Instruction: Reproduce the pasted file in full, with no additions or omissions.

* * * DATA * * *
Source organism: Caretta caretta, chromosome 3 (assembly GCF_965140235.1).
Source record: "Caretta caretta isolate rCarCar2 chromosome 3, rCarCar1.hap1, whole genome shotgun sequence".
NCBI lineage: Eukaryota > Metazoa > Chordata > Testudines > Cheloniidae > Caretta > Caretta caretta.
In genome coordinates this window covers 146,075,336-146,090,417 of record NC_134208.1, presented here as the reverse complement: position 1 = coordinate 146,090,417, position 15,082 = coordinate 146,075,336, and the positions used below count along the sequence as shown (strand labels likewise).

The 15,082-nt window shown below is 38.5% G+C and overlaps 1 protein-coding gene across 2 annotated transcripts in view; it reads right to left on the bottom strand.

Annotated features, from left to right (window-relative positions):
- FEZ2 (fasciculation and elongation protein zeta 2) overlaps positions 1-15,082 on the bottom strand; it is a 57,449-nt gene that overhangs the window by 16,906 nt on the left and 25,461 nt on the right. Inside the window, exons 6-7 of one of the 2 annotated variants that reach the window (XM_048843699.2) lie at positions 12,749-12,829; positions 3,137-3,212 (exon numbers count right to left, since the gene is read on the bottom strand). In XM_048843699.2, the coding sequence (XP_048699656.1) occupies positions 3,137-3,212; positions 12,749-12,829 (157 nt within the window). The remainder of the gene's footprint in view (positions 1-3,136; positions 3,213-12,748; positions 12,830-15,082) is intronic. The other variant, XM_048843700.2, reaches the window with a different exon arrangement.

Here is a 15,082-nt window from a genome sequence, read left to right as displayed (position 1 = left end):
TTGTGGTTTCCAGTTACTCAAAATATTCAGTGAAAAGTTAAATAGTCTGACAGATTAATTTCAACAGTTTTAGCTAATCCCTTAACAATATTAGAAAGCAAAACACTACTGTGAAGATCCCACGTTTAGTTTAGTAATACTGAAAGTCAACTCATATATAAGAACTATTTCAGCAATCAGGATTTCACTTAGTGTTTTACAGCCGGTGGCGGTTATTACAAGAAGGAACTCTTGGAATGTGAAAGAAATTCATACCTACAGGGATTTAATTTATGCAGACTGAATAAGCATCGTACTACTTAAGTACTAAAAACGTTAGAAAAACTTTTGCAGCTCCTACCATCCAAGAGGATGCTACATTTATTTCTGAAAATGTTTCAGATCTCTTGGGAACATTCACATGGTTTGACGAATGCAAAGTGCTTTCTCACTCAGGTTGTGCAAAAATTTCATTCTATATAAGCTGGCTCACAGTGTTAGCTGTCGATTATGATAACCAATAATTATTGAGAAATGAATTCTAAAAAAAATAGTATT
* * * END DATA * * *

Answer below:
Source organism: Caretta caretta, chromosome 3 (assembly GCF_965140235.1).
Source record: "Caretta caretta isolate rCarCar2 chromosome 3, rCarCar1.hap1, whole genome shotgun sequence".
NCBI lineage: Eukaryota > Metazoa > Chordata > Testudines > Cheloniidae > Caretta > Caretta caretta.
In genome coordinates this window covers 146,075,336-146,090,417 of record NC_134208.1, presented here as the reverse complement: position 1 = coordinate 146,090,417, position 15,082 = coordinate 146,075,336, and the positions used below count along the sequence as shown (strand labels likewise).

The 15,082-nt window shown below is 38.5% G+C and overlaps 1 protein-coding gene across 2 annotated transcripts in view; it reads right to left on the bottom strand.

Annotated features, from left to right (window-relative positions):
- FEZ2 (fasciculation and elongation protein zeta 2) overlaps positions 1-15,082 on the bottom strand; it is a 57,449-nt gene that overhangs the window by 16,906 nt on the left and 25,461 nt on the right. Inside the window, exons 6-7 of one of the 2 annotated variants that reach the window (XM_048843699.2) lie at positions 12,749-12,829; positions 3,137-3,212 (exon numbers count right to left, since the gene is read on the bottom strand). In XM_048843699.2, the coding sequence (XP_048699656.1) occupies positions 3,137-3,212; positions 12,749-12,829 (157 nt within the window). The remainder of the gene's footprint in view (positions 1-3,136; positions 3,213-12,748; positions 12,830-15,082) is intronic. The other variant, XM_048843700.2, reaches the window with a different exon arrangement.

Here is a 15,082-nt window from a genome sequence, read left to right as displayed (position 1 = left end):
TTGTGGTTTCCAGTTACTCAAAATATTCAGTGAAAAGTTAAATAGTCTGACAGATTAATTTCAACAGTTTTAGCTAATCCCTTAACAATATTAGAAAGCAAAACACTACTGTGAAGATCCCACGTTTAGTTTAGTAATACTGAAAGTCAACTCATATATAAGAACTATTTCAGCAATCAGGATTTCACTTAGTGTTTTACAGCCGGTGGCGGTTATTACAAGAAGGAACTCTTGGAATGTGAAAGAAATTCATACCTACAGGGATTTAATTTATGCAGACTGAATAAGCATCGTACTACTTAAGTACTAAAAACGTTAGAAAAACTTTTGCAGCTCCTACCATCCAAGAGGATGCTACATTTATTTCTGAAAATGTTTCAGATCTCTTGGGAACATTCACATGGTTTGACGAATGCAAAGTGCTTTCTCACTCAGGTTGTGCAAAAATTTCATTCTATATAAGCTGGCTCACAGTGTTAGCTGTCGATTATGATAACCAATAATTATTGAGAAATGAATTCTAAAAAAAATAGTATT